Welcome to our series 'The Right Start', covering the major stages of the training of young horses, 'The KA Way'.
This series is based on a set of articles we wrote for The Scottish and Northern Equestrian Magazine back in 2011 and knowing that Spring is the time of year people think about starting their young horses, we thought we'd edit and republish the articles in the hope we can help you in your journey.
If you missed Part 1 about preparing young horses for backing, you can read it here .
The whole process of educating young horses is an exciting and rewarding experience, but for most owners, one of the most interesting and reassuring sessions, are those where their horse accepts a rider for the first time. Until this point, owners are often anxious about what their horses' reaction will be to carrying a rider and if they and their 'baby' will go on to enjoy riding time together like they've hoped.
In this article I'll outline our standard backing procedure and the basic principles that are important at this stage, and comment on some of the common challenges we come up against and how we work to overcome them.
Precursors to Backing
Having spent time with the horse establishing trust from the ground in the stable and general day-to-day handling, coupled with the horse being completely comfortable wearing and working on the lunge in full tack, we are now ready to back our horse.
Though, we can do it with two, at KA Equestrian we prefer to use three individual handlers to complete the first few backing sessions; one to hold and reassure the horse at the head, another to assist the rider in mounting and the other to actually sit on the horse. It's essential that each of these handlers are experienced, confident and know what their role is in the process. This way, we minimise the risk to any of them or the horse and prevent any bad experiences or injuries by being calm and in control. Should there be any hiccups along the way, experienced and knowledgable assistants will be best placed to get themselves and the horse out of trouble and to quickly defuse any anxiety shown bey the horse.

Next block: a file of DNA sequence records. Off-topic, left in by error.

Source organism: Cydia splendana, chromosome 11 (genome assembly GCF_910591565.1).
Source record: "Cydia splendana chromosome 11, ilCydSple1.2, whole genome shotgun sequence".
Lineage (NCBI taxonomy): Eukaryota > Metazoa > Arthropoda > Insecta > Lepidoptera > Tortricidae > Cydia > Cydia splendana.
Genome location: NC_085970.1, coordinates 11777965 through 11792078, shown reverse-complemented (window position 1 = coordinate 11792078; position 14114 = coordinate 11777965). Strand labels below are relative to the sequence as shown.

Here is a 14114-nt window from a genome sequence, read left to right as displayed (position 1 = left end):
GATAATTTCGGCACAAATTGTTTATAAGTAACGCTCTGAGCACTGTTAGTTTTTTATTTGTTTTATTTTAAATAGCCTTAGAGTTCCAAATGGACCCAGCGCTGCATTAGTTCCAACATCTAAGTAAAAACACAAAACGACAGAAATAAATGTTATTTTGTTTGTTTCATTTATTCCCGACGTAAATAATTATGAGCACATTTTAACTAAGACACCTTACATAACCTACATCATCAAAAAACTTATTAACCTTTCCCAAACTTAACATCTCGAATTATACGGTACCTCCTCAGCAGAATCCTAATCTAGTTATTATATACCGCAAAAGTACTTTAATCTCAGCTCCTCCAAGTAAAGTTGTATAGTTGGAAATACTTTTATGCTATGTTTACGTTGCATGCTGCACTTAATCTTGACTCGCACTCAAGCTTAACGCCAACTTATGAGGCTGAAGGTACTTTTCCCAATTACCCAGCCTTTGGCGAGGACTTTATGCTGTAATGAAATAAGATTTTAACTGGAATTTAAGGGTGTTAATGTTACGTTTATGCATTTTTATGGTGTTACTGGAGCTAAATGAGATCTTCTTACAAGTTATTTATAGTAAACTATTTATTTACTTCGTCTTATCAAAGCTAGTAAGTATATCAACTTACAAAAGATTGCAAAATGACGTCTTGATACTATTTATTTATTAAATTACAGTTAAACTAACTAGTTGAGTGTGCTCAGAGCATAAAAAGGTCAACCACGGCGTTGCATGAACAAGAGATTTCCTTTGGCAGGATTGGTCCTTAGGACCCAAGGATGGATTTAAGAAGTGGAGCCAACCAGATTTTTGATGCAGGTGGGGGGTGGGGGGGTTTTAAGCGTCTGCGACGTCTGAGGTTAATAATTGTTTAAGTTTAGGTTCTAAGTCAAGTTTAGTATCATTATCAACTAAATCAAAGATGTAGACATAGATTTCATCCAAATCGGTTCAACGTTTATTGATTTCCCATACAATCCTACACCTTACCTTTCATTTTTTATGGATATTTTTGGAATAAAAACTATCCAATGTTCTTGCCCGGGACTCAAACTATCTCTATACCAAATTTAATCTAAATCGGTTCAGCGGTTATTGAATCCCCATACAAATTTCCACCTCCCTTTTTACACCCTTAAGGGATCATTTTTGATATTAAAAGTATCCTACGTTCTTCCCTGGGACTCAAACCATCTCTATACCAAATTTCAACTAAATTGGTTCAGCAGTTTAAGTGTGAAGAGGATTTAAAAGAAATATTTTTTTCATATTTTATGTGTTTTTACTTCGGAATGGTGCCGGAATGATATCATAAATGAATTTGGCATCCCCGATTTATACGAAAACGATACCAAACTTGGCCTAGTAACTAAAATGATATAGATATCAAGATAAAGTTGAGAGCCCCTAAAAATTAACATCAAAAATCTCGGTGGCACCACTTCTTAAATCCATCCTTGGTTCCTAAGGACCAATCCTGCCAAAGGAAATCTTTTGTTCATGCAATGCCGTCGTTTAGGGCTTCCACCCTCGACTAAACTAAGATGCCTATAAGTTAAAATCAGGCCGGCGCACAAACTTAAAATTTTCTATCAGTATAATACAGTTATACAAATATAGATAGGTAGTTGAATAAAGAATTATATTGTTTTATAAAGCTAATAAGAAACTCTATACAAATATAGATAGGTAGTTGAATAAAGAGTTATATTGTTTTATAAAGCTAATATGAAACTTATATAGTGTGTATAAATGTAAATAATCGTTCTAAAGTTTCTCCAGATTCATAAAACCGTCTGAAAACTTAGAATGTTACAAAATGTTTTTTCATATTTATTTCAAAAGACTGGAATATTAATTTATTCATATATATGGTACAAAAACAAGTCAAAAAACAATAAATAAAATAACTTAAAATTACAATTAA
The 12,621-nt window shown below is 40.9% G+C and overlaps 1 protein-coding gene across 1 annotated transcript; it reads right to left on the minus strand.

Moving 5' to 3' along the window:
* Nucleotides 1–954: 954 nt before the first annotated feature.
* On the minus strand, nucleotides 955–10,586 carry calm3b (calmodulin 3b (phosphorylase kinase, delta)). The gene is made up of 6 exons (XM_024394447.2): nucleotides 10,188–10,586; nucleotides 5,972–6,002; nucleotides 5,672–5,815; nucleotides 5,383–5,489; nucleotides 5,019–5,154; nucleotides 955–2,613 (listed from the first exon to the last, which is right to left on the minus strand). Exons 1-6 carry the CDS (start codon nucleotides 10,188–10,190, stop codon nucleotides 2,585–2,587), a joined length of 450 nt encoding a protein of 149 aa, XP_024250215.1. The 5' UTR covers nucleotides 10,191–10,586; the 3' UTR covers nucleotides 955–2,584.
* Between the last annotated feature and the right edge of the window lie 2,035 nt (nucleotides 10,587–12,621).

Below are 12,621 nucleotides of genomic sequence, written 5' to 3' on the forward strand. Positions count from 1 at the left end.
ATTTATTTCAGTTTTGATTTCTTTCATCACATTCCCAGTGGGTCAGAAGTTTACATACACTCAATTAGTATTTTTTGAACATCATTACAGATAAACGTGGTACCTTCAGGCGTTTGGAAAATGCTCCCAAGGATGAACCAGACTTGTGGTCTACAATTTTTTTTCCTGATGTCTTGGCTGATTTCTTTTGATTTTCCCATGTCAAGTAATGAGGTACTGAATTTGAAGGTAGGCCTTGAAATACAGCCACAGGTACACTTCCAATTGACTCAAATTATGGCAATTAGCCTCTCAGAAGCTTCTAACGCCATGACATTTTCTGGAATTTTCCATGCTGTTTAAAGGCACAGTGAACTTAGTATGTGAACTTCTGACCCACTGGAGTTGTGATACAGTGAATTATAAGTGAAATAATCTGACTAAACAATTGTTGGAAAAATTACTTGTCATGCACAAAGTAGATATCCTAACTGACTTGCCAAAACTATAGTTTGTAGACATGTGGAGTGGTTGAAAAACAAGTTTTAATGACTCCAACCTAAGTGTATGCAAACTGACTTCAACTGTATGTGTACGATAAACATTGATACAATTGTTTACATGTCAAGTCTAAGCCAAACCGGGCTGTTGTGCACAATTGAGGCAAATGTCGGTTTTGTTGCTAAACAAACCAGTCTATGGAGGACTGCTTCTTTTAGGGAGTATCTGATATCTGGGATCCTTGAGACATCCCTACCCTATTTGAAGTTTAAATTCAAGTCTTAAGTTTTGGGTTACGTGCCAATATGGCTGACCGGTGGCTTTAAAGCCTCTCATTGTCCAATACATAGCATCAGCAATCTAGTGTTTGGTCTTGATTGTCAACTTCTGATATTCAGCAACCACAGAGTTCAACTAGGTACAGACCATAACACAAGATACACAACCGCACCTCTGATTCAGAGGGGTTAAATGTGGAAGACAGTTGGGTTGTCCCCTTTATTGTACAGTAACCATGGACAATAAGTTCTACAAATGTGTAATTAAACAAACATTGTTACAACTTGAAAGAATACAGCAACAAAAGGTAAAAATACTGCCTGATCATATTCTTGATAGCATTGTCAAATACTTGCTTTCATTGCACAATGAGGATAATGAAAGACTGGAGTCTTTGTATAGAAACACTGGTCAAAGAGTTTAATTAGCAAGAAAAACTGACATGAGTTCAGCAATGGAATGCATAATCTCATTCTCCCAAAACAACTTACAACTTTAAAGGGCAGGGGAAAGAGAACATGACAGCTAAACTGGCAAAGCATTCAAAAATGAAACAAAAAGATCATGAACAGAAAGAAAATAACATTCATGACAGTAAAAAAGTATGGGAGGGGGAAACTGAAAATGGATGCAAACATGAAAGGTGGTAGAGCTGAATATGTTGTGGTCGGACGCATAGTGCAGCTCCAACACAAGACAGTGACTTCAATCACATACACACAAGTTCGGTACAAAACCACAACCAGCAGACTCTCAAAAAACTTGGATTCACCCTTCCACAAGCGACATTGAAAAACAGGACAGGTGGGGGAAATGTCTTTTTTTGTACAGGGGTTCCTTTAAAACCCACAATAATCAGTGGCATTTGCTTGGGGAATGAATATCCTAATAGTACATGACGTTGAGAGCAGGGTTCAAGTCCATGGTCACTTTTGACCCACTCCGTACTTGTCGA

We always use the most balanced rider to be the first person on the horse's back so that any quick movements are absorbed by the rider's seat and they are most likely to stay on and be able to reassure the horse.
Whoever has been the main handler and lunger for the horse, should also be the one to reassure and hold the horse from the head - this way there is consistency and continuity of support and a familiar voice to listen to and trust throughout the session.
The Backing Process
We generally lunge the horse as normal before backing to maintain our normal routine and also to allow for any freshness to be expressed without a rider on their back.
We will then remove the side reins, untwist the reins, run down the stirrups and tighten the girth.
The lunger will then hold the horse from the near side of the horse's head by the lunge line that will still be connected to the lunging cavesson and assistant number two will bring the mounting block over and place on the ground beside the horse.
The rider will then also approach the horse at his shoulder and reassure him by talking quietly to him and stroking his neck.